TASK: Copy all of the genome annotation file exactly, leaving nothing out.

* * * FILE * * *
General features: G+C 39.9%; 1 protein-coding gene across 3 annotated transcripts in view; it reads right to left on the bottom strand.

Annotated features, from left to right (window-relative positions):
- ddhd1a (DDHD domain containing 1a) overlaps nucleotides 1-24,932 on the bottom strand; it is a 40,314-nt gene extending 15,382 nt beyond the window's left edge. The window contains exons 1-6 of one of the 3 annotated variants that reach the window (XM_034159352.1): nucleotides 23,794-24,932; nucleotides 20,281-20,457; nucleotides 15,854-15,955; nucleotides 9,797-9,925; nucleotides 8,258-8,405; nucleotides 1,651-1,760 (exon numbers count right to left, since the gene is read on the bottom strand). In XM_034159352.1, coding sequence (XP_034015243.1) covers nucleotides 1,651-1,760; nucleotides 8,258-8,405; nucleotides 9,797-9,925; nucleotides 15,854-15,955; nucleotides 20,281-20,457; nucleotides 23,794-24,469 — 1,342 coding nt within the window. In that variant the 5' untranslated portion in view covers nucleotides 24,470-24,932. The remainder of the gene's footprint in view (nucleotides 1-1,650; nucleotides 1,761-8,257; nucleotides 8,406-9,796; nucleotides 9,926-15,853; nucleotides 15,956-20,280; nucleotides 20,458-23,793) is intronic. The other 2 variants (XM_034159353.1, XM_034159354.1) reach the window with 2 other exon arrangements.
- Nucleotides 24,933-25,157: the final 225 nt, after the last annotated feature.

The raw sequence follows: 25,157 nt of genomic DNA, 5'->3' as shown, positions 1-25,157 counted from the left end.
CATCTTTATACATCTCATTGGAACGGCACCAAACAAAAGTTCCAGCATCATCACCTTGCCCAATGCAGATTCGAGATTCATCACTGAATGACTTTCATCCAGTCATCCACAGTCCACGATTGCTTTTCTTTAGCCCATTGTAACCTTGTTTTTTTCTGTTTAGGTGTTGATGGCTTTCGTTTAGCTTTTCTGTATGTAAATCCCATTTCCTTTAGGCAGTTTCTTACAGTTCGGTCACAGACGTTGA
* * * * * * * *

General features: G+C 39.9%; 1 protein-coding gene across 3 annotated transcripts in view; it reads right to left on the bottom strand.

Annotated features, from left to right (window-relative positions):
- ddhd1a (DDHD domain containing 1a) overlaps nucleotides 1-24,932 on the bottom strand; it is a 40,314-nt gene extending 15,382 nt beyond the window's left edge. The window contains exons 1-6 of one of the 3 annotated variants that reach the window (XM_034159352.1): nucleotides 23,794-24,932; nucleotides 20,281-20,457; nucleotides 15,854-15,955; nucleotides 9,797-9,925; nucleotides 8,258-8,405; nucleotides 1,651-1,760 (exon numbers count right to left, since the gene is read on the bottom strand). In XM_034159352.1, coding sequence (XP_034015243.1) covers nucleotides 1,651-1,760; nucleotides 8,258-8,405; nucleotides 9,797-9,925; nucleotides 15,854-15,955; nucleotides 20,281-20,457; nucleotides 23,794-24,469 — 1,342 coding nt within the window. In that variant the 5' untranslated portion in view covers nucleotides 24,470-24,932. The remainder of the gene's footprint in view (nucleotides 1-1,650; nucleotides 1,761-8,257; nucleotides 8,406-9,796; nucleotides 9,926-15,853; nucleotides 15,956-20,280; nucleotides 20,458-23,793) is intronic. The other 2 variants (XM_034159353.1, XM_034159354.1) reach the window with 2 other exon arrangements.
- Nucleotides 24,933-25,157: the final 225 nt, after the last annotated feature.

The raw sequence follows: 25,157 nt of genomic DNA, 5'->3' as shown, positions 1-25,157 counted from the left end.
CATCTTTATACATCTCATTGGAACGGCACCAAACAAAAGTTCCAGCATCATCACCTTGCCCAATGCAGATTCGAGATTCATCACTGAATGACTTTCATCCAGTCATCCACAGTCCACGATTGCTTTTCTTTAGCCCATTGTAACCTTGTTTTTTTCTGTTTAGGTGTTGATGGCTTTCGTTTAGCTTTTCTGTATGTAAATCCCATTTCCTTTAGGCAGTTTCTTACAGTTCGGTCACAGACGTTGA